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Mark Rothko

Marcus Rothkowitz (Маркус Роткович)

Mark Rothko

Marcus Rothkowitz (Маркус Роткович)

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Born in a province belonging at the time to the Russian Federation, but currently to Latvia, Mark Rothko was one of the most important American painters. After his early works (most of them indebted to the influence of Surrealism), Rothko eventually developed in the late '40s his signature style, consisting of rectangular fields of color and light. Associated with Abstract Expressionism and color field painting, Rothko disowned the abstract nature of his paintings, claming that he is interested "only in expressing basic human emotions — tragedy, ecstasy, doom, and so on"; also, he stated that color is merely an instrument for him. From the mid '50s onwards, having several periods of depression, he would often use darker colors, culminating with the hue-colored black paintings that he has done for the Rothko Chapel project. The chapel is finished in 1971, one year after his death.

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Mark Rothko (/ˈrɒθkoʊ/), born Markus Yakovlevich Rothkowitz (Russian: Ма́ркус Я́ковлевич Ротко́вич, Latvian: Markuss Rotkovičs; September 25, 1903 – February 25, 1970), was an American painter of Russian Jewish descent. Although Rothko himself refused to adhere to any art movement, he is generally identified as an abstract expressionist.

Mark Rothko was born in Dvinsk, Vitebsk Governorate, in the Russian Empire (today Daugavpils in Latvia). His father, Jacob (Yakov) Rothkowitz, was a pharmacist and an intellectual who initially provided his children with a secular and political, rather than religious, upbringing. According to Rothko, his pro-Marxist father was "violently anti-religious". In an environment where Jews were often blamed for many of the evils that befell Russia, Rothko's early childhood was plagued by fear.

Despite Jacob Rothkowitz's modest income, the family was highly educated ("We were a reading family", Rothko's sister recalled), and Rothko was able to speak Russian, Yiddish, and Hebrew. Following his father's return to the Orthodox Judaism of his own youth, Rothko, the youngest of four siblings, was sent to the cheder at the age of five, where he studied the Talmud, although his elder siblings had been educated in the public school system.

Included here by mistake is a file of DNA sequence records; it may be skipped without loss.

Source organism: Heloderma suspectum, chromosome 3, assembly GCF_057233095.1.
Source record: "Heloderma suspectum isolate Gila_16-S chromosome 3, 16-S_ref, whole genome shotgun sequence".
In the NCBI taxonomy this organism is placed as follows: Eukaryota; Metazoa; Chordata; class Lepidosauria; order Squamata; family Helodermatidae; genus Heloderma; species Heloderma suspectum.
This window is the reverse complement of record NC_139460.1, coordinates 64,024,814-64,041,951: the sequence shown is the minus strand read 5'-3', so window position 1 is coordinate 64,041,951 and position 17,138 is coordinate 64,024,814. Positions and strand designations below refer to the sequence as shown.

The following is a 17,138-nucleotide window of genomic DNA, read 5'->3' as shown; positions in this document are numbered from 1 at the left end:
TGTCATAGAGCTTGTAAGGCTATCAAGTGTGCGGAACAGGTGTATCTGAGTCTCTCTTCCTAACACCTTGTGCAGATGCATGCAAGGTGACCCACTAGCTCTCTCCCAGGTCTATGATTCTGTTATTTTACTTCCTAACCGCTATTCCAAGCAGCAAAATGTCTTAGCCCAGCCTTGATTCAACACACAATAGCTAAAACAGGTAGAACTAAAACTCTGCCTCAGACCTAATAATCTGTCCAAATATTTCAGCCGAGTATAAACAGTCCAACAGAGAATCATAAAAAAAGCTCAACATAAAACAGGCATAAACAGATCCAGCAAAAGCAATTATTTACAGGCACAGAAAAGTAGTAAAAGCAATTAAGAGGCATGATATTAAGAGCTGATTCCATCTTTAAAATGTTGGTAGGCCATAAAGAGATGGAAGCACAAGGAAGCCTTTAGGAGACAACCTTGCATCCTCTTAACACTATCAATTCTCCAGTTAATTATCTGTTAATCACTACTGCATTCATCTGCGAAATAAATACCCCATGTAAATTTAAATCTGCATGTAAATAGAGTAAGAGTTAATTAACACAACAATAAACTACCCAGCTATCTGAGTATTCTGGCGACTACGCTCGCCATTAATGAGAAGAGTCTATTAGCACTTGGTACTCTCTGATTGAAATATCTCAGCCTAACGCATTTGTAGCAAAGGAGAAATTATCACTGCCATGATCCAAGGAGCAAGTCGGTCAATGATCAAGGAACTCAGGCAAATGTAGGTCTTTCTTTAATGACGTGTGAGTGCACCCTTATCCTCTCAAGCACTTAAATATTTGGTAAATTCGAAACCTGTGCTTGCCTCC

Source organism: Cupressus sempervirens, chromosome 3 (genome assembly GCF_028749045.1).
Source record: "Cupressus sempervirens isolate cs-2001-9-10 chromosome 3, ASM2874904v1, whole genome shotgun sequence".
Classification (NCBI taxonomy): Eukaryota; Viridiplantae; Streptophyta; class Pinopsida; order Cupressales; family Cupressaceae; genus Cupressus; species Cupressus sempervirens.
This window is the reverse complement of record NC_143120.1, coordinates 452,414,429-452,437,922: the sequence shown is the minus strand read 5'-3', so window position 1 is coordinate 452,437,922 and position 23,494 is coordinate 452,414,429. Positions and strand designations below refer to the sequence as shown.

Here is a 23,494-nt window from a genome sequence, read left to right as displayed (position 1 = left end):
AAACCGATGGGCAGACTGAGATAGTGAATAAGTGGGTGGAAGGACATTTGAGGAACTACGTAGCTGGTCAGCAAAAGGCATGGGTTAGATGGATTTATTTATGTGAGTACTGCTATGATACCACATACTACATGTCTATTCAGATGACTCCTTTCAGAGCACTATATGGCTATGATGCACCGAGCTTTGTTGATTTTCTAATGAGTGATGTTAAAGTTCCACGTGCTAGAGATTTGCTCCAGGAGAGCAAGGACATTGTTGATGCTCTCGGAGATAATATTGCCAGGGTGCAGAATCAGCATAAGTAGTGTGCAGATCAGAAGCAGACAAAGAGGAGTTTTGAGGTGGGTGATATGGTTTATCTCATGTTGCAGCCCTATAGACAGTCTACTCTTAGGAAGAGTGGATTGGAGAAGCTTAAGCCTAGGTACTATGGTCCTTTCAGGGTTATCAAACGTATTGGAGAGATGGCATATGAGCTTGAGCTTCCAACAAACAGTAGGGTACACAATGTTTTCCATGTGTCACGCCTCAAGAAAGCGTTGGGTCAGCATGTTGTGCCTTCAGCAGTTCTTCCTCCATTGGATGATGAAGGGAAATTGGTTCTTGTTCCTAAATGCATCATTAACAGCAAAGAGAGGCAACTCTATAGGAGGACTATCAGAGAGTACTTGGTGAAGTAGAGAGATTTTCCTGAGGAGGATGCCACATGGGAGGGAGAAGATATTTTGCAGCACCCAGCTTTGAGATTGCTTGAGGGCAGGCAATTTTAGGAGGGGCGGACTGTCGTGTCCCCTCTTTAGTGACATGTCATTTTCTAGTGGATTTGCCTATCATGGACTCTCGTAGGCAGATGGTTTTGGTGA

Fearing that his elder sons were about to be drafted into the Imperial Russian Army, Jacob Rothkowitz emigrated from Russia to the United States. Markus remained in Russia, with his mother and elder sister Sonia. They arrived as immigrants, at Ellis Island, in late 1913. From that point, they crossed the country, to join Jacob and the elder brothers, in Portland, Oregon. Jacob's death, a few months later, from colon cancer, left the family without economic support. Sonia operated a cash register, while Markus worked in one of his uncle's warehouses, selling newspapers to employees. His father's death also led Rothko to sever his ties with religion. After he had mourned his father's death for almost a year at a local synagogue, he vowed never to set foot in it again.

Markus started school in the United States in 1913, quickly accelerating from third to fifth grade. In June 1921, he completed the secondary level, with honors, at Lincoln High School in Portland, at the age of seventeen. He learned his fourth language, English, and became an active member of the Jewish community center, where he proved adept at political discussions. Like his father, Rothko was passionate about issues such as workers’ rights, and women's right to contraception. At the time, Portland was the epicentre of revolutionary activity in the U.S., and the region where revolutionary syndicalist union Industrial Workers of the World (IWW), was strongest.

Markus, having grown up around radical workers' meetings, attended meetings of the IWW, including anarchists such as Bill Haywood and Emma Goldman, where he developed strong oratorical skills he would later use in defence of Surrealism. He heard Emma Goldman speak on one of her West Coast activist lecture tours. With the onset of the Russian Revolution, Rothko organised debates about it. Despite the repressive political atmosphere, he wished to become a labor union organiser.

Rothko received a scholarship to Yale. At the end of his freshman year in 1922, the scholarship was not renewed, and he worked as a waiter and delivery boy to support his studies. He found the Yale community to be elitist and racist. Rothko and a friend, Aaron Director, started a satirical magazine, The Yale Saturday Evening Pest, which lampooned the school's stuffy, bourgeois tone. In any event, Rothko's nature was more that of a self-taught man than a diligent pupil: "One of his fellow students remembers that he hardly seemed to study, but that he was a voracious reader." At the end of his sophomore year, Rothko dropped out, and did not return until he was awarded an honorary degree, forty-six years later.

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Mark Rothko Artworks
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